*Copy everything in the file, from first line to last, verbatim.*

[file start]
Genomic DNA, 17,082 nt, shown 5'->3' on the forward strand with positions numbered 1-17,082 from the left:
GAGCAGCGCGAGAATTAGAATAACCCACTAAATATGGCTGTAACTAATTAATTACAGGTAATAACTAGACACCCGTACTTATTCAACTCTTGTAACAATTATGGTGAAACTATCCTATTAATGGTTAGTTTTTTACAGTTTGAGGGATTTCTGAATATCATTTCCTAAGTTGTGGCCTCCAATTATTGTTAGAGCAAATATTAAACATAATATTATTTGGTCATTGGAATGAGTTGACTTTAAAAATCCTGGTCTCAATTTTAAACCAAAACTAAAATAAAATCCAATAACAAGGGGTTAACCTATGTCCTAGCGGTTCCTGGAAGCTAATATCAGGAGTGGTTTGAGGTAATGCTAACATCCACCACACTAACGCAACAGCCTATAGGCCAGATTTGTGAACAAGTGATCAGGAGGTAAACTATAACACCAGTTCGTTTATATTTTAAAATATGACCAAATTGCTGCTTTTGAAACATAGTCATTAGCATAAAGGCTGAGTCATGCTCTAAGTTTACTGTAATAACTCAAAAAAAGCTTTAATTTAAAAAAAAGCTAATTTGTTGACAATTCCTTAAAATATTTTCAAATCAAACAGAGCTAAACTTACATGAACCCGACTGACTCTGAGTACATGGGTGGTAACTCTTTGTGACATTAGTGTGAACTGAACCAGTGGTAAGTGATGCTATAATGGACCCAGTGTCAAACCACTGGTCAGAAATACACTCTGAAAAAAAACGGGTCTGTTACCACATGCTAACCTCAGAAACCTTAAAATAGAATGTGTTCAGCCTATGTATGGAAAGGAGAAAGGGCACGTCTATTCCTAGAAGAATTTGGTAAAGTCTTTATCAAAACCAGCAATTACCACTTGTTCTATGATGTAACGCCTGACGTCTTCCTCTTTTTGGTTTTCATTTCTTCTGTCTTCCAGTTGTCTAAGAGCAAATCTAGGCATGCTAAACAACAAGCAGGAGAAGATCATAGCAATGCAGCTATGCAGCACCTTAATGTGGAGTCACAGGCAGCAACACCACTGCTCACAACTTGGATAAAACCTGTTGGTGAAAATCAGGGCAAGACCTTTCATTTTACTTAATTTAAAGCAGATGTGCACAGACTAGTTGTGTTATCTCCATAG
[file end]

Genomic DNA, 17,082 nt, shown 5'->3' on the forward strand with positions numbered 1-17,082 from the left:
GAGCAGCGCGAGAATTAGAATAACCCACTAAATATGGCTGTAACTAATTAATTACAGGTAATAACTAGACACCCGTACTTATTCAACTCTTGTAACAATTATGGTGAAACTATCCTATTAATGGTTAGTTTTTTACAGTTTGAGGGATTTCTGAATATCATTTCCTAAGTTGTGGCCTCCAATTATTGTTAGAGCAAATATTAAACATAATATTATTTGGTCATTGGAATGAGTTGACTTTAAAAATCCTGGTCTCAATTTTAAACCAAAACTAAAATAAAATCCAATAACAAGGGGTTAACCTATGTCCTAGCGGTTCCTGGAAGCTAATATCAGGAGTGGTTTGAGGTAATGCTAACATCCACCACACTAACGCAACAGCCTATAGGCCAGATTTGTGAACAAGTGATCAGGAGGTAAACTATAACACCAGTTCGTTTATATTTTAAAATATGACCAAATTGCTGCTTTTGAAACATAGTCATTAGCATAAAGGCTGAGTCATGCTCTAAGTTTACTGTAATAACTCAAAAAAAGCTTTAATTTAAAAAAAAGCTAATTTGTTGACAATTCCTTAAAATATTTTCAAATCAAACAGAGCTAAACTTACATGAACCCGACTGACTCTGAGTACATGGGTGGTAACTCTTTGTGACATTAGTGTGAACTGAACCAGTGGTAAGTGATGCTATAATGGACCCAGTGTCAAACCACTGGTCAGAAATACACTCTGAAAAAAAACGGGTCTGTTACCACATGCTAACCTCAGAAACCTTAAAATAGAATGTGTTCAGCCTATGTATGGAAAGGAGAAAGGGCACGTCTATTCCTAGAAGAATTTGGTAAAGTCTTTATCAAAACCAGCAATTACCACTTGTTCTATGATGTAACGCCTGACGTCTTCCTCTTTTTGGTTTTCATTTCTTCTGTCTTCCAGTTGTCTAAGAGCAAATCTAGGCATGCTAAACAACAAGCAGGAGAAGATCATAGCAATGCAGCTATGCAGCACCTTAATGTGGAGTCACAGGCAGCAACACCACTGCTCACAACTTGGATAAAACCTGTTGGTGAAAATCAGGGCAAGACCTTTCATTTTACTTAATTTAAAGCAGATGTGCACAGACTAGTTGTGTTATCTCCATAG